Prior Chart      
Chart In Focus

No Bullish Message Yet From Bond CEF A-D Line

Chart In Focus
October 14, 2022

As stock prices were rebounding strongly on Oct. 13 from an initial bad reaction to CPI data, there was no confirmation of that price strength from the bond-related closed end funds (CEFs) which trade on the NYSE.  These issues are often blamed for supposedly contaminating the composite Advance-Decline (A-D) data, but that criticism only comes from people who have not looked at the actual data. 

I generate these data myself, because I find that they are terribly useful.  The Bond CEFs are perhaps even more sensitive to good or bad liquidity than the actual common stocks are, and as such they function like the canaries in the coal mines of Newcastle 200 years ago.  Those small birds were more sensitive to bad gases than the big burly coal miners, and so if they were noticed to be dead in their cages, that was a warning for the miners to get out of the mineshaft.

The Bond CEF A-D Line showed us a bearish divergence in late 2021 even before the divergence that came in the NYSE’s composite A-D Line.  These bond-related issues did their jobs then as canaries. 

During the bear market of 2022, the Bond CEF A-D Line has continued to point the way lower for the stock market.  And it has further functioned to tell us liquidity is still poor when there have been countertrend rallies in the major averages that got no confirmation from the Bond CEF A-D Line.  The SP500 and this A-D Line did move up together from the June 2022 low into August, but then the Bond CEF A-D Line went back to telling us that liquidity was poor.

This is all relevant right now because even with a pretty stunning intraday reversal on Oct. 13 for the SP500, the Bond CEF A-D Line still managed to close down and make a lower low.  That says the price pop was not liquidity-driven.  Pops that are driven solely by mood, without a backing of strong liquidity, tend to fizzle pretty quickly.

The Bond CEF A-D Line has served in a similar way in the past, giving us messages of strength that refuted some price weakness.  Here is a longer term chart:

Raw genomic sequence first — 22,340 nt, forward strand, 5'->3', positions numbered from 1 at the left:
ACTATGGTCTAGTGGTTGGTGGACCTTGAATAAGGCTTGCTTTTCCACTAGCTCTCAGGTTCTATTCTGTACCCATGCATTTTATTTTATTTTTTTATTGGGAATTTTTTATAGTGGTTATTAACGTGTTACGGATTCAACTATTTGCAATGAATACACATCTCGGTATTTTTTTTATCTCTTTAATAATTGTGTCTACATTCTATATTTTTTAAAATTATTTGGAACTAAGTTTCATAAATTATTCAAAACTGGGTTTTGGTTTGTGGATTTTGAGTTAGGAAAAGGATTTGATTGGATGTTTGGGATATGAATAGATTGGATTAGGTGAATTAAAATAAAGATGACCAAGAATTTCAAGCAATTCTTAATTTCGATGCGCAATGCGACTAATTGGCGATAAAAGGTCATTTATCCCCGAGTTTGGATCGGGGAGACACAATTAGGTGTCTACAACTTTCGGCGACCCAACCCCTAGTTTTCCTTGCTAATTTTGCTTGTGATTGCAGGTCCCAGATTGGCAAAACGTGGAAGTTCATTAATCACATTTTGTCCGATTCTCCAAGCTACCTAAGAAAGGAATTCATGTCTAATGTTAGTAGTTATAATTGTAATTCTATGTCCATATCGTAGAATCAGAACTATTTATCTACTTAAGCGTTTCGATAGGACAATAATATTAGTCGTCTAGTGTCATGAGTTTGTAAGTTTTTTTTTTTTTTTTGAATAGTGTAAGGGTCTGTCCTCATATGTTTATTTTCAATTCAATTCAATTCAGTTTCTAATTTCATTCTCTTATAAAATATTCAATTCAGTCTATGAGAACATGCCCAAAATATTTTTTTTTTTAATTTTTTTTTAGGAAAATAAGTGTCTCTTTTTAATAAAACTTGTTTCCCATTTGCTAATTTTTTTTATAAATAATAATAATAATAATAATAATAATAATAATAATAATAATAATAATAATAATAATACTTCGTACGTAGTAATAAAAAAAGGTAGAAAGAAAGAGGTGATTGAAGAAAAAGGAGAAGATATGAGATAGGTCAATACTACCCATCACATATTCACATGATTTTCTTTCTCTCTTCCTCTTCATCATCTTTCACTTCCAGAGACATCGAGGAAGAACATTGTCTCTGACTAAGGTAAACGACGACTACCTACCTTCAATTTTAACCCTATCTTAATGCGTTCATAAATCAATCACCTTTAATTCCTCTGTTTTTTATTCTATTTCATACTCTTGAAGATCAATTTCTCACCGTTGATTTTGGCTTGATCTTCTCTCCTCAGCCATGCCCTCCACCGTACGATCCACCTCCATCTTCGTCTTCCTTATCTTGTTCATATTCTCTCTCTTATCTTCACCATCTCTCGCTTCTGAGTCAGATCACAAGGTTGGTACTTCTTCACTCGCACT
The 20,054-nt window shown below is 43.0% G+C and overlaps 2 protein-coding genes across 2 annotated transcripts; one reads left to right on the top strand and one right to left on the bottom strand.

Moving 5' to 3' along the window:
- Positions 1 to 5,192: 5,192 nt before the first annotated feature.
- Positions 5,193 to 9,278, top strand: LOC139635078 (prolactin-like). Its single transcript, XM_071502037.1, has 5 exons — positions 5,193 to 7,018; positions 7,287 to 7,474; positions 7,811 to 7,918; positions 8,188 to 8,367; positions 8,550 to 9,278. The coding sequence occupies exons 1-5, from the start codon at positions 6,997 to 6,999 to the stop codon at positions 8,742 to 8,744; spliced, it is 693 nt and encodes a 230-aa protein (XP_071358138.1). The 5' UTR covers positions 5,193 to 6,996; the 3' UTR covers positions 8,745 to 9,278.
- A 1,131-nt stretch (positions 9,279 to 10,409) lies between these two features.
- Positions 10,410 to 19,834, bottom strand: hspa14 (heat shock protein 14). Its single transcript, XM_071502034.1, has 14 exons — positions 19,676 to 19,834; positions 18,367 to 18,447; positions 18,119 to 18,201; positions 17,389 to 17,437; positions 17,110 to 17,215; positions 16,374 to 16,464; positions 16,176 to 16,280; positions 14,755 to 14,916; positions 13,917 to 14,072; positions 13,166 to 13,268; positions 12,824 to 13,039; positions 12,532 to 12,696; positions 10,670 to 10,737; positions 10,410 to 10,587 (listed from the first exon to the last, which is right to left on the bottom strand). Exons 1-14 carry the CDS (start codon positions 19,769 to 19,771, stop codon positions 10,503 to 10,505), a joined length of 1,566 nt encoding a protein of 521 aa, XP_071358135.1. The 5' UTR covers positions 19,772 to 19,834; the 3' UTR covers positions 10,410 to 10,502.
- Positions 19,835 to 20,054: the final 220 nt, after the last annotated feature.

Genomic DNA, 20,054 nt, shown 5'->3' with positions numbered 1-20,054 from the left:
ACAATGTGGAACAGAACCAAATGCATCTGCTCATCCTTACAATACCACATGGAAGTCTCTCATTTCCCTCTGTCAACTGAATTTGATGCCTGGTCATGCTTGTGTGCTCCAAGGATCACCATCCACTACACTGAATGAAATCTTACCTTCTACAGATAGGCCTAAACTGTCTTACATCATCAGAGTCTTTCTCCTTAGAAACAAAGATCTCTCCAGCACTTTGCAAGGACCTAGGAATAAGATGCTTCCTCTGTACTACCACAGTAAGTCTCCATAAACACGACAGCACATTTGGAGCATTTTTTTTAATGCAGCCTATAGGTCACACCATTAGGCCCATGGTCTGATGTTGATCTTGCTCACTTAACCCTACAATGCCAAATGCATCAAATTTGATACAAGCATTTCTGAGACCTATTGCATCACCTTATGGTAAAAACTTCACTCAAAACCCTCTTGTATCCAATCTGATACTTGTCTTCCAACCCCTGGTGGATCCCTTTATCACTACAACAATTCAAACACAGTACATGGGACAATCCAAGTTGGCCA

bond cef a-d line

Notice the bullish divergence at the December 2018 price low, seen at the left end of the chart.  And during the scary-feeling pullbacks in 2019, the Bond CEF A-D Line carried on as if there was nothing wrong, which later turned out to be the case and stock prices recovered. 

The Bond CEF A-D Line did fall some in early 2020 with the Covid Crash, when everything was falling, but it quickly got back to trending higher, telling us that liquidity was just fine.  It did give a message of liquidity problems in the fall of 2020, and sure enough the stock market went through some wild gyrations then.  But the Bond CEF A-D Line quickly went back to trending higher, saying that liquidity was back to being happy and well.

That is not the message we are getting now.  This should not be a surprise, with the Fed raising rates faster than ever before, and also selling off its Treasuries and mortgage backed securities.  Those two efforts together are putting a big hurt on financial market liquidity, and the Bond CEF A-D Line is properly reflecting that.  Prices can bounce around with traders’ moods, but the message from the liquidity canaries is that there are still problems.

Tom McClellan
Editor, The McClellan Market Report

Related Charts
Jan 13, 2022
Enable Images to see this Chart
Bond CEF A-D Line Showing Liquidity Problems
Jul 28, 2022
Enable Images to see this Chart
JOLTS Data Following NYSE A-D Line Downward
Jun 10, 2022
Enable Images to see this Chart
Anemic High-Yield Bond A-D Line